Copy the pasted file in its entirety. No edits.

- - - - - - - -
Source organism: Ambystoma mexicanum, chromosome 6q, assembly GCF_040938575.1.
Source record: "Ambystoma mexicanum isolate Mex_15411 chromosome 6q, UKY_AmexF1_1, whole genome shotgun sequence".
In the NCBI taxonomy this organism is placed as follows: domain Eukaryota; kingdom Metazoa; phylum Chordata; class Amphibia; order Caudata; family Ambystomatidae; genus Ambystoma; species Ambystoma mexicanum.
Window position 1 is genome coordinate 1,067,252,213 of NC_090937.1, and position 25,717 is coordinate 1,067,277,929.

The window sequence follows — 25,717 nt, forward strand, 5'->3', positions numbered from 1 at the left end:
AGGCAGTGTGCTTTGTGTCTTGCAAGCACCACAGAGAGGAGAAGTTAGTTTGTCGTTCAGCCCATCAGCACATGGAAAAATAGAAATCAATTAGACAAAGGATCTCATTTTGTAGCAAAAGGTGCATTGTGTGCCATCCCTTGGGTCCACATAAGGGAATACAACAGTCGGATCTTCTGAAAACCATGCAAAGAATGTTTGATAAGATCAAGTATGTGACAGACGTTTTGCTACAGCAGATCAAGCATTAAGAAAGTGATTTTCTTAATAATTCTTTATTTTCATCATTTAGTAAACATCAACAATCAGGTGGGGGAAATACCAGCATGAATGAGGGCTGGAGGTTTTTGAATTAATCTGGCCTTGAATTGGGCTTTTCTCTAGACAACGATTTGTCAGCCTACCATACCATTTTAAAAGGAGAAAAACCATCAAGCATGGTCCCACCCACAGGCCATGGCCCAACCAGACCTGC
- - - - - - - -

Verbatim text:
Source organism: Ambystoma mexicanum, chromosome 6q, assembly GCF_040938575.1.
Source record: "Ambystoma mexicanum isolate Mex_15411 chromosome 6q, UKY_AmexF1_1, whole genome shotgun sequence".
In the NCBI taxonomy this organism is placed as follows: domain Eukaryota; kingdom Metazoa; phylum Chordata; class Amphibia; order Caudata; family Ambystomatidae; genus Ambystoma; species Ambystoma mexicanum.
Window position 1 is genome coordinate 1,067,252,213 of NC_090937.1, and position 25,717 is coordinate 1,067,277,929.

The window sequence follows — 25,717 nt, forward strand, 5'->3', positions numbered from 1 at the left end:
AGGCAGTGTGCTTTGTGTCTTGCAAGCACCACAGAGAGGAGAAGTTAGTTTGTCGTTCAGCCCATCAGCACATGGAAAAATAGAAATCAATTAGACAAAGGATCTCATTTTGTAGCAAAAGGTGCATTGTGTGCCATCCCTTGGGTCCACATAAGGGAATACAACAGTCGGATCTTCTGAAAACCATGCAAAGAATGTTTGATAAGATCAAGTATGTGACAGACGTTTTGCTACAGCAGATCAAGCATTAAGAAAGTGATTTTCTTAATAATTCTTTATTTTCATCATTTAGTAAACATCAACAATCAGGTGGGGGAAATACCAGCATGAATGAGGGCTGGAGGTTTTTGAATTAATCTGGCCTTGAATTGGGCTTTTCTCTAGACAACGATTTGTCAGCCTACCATACCATTTTAAAAGGAGAAAAACCATCAAGCATGGTCCCACCCACAGGCCATGGCCCAACCAGACCTGC